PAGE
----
Indiana University Bloomington research machinist Danny Clark has had a passion for horses since he was a little boy competing in 4-H horse shows.
Clark is the third generation in his family to share this adoration. His mother participated in local fair shows as a kid and was taught horse care by her own parents.
"I grew up with my parents raising horses because their parents did the same," Clark said. "I have never lived a day without being around one."
Clark, born and raised in Bloomington, first started machining when he was in high school at the Hoosier Hills Career Center. After graduating in 2008 from Vincennes University with a degree in mold injection machining and advanced manufacturing, he began working at the physics machine shop in IU's Technology Park North.
This native Hoosier will be celebrating his 10th year at Indiana University in August. There is no such thing as a typical day in the machine shop. He spends time cutting and shaping metal using computer numerical control machines. The amount of parts to be made varies every day. A batch of metal parts can consist of hundreds to just five. Items being made are used for research at IU.
"It's an entertaining job," Clark said. "One day you're making a shelf bracket for a lab, and the next day you're creating a neutron spin detector. You never do the same thing twice."
When he's not working, he is taking care of, showing or judging horses. Late April to early October is crunch time; every weekend is spent at a horse show, which is centered on the presentation of the animal.
A show is composed of one to four judges who rank horses on class-based characteristics. For example, a halter horse, which Clark often shows, is placed by its muscle and structure. Showmanship is judged on the exhibitors' ability to show the horse correctly by doing a pattern or series of maneuvers.
Clark spends at least three hours a day on care and training at his 60-acre Bloomington farm. A horse's structure is pure genetics; however, he works to tone the muscle by exercise. Horses are prone to having joint problems as they grow, so that must be trained around and carefully looked after. The horses can be reluctant to be instructed at times, but Clark runs a tight ship.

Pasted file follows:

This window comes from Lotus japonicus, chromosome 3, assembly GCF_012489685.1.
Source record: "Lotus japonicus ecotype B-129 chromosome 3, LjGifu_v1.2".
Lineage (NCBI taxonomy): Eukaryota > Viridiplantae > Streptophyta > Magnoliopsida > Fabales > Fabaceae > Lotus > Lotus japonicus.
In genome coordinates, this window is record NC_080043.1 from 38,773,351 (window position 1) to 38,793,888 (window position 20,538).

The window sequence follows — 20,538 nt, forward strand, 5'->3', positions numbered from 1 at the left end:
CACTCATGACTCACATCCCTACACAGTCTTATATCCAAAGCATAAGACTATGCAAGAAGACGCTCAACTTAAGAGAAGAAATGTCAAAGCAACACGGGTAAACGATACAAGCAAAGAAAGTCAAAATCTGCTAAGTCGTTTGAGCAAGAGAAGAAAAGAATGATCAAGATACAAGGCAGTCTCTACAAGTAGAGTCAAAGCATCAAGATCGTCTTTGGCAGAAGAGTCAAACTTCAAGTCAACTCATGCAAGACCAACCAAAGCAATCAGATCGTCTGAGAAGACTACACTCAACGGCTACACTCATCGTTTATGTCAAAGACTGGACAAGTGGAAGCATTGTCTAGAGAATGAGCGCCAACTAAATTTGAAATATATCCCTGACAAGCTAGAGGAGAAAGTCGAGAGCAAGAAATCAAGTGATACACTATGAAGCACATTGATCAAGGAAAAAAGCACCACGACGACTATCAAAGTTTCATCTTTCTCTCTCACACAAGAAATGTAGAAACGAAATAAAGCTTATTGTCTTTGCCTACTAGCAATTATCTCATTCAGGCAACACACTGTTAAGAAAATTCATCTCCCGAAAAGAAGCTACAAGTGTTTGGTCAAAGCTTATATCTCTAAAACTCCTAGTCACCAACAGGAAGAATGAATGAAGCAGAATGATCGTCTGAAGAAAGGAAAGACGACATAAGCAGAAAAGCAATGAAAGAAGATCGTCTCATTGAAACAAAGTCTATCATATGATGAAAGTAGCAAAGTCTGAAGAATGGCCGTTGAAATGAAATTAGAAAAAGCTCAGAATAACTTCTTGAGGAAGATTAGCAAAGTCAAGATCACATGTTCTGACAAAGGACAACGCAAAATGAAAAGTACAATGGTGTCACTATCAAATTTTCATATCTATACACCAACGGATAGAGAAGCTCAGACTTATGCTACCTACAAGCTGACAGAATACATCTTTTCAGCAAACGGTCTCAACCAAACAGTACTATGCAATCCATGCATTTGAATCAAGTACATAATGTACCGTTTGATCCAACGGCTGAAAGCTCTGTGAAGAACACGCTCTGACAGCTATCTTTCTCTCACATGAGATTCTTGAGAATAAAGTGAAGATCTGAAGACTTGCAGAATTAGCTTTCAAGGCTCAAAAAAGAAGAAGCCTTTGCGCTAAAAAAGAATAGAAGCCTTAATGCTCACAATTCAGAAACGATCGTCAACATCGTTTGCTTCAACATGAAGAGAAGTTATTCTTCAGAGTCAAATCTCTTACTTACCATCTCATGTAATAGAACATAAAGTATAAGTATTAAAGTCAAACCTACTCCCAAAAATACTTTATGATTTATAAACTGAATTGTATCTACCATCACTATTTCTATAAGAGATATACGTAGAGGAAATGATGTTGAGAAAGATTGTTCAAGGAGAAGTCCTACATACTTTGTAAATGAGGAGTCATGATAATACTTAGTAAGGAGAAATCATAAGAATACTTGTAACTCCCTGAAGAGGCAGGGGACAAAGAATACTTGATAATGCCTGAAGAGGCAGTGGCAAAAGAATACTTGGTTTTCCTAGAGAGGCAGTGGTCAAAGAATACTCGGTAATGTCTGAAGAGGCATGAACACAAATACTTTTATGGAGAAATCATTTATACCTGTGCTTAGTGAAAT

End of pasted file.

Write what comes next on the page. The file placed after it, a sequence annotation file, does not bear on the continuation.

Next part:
"Horses are like kids: If you let them take advantage of you then they will," Clark said. "I know when they're feeling up to it and when they want nothing to do with me."
Seeing his horses' progress is what drives him to devote countless hours. He teared up as he remembered a remarkable time when his young mare was the 2017 Open Horse Show Association National Champion and beat out high-placing horses from the area.
"It's interesting to watch your young horse progress in the placings. It's really rewarding to see high-quality horses being beat out by your own newly trained mare," Clark said. "They're smart creatures -- sometimes smarter than the person training them. That's sheer intelligence when they know their job."
It's not only a devotion of time but a financial dedication as well. The truck, trailer, horseshoes and show clothes can cost a couple hundred to several thousand dollars each. However, horses have been an economic responsibility his whole life, so he knows no other way.
Within the past couple of years, Clark has found himself on the other side of the event course. He often takes up judging opportunities when he can find the time.
He says the reward and knowledge he gets from judging surpasses the money he makes from it. Learning to judge meant gaining a deeper understanding for what places a horse above another. He does his own research to keep up with the constant changing of show rules. Clark has been able to modify his own training after all that he has learned.
He understands the potential impact that he can have when he judges children’s horse shows.
"I enjoy talking to the youth after they show their horse; I want to create this learning experience for them and explain how I am judging them," Clark said. "I have seen some of the same kids come back every year and get better and better."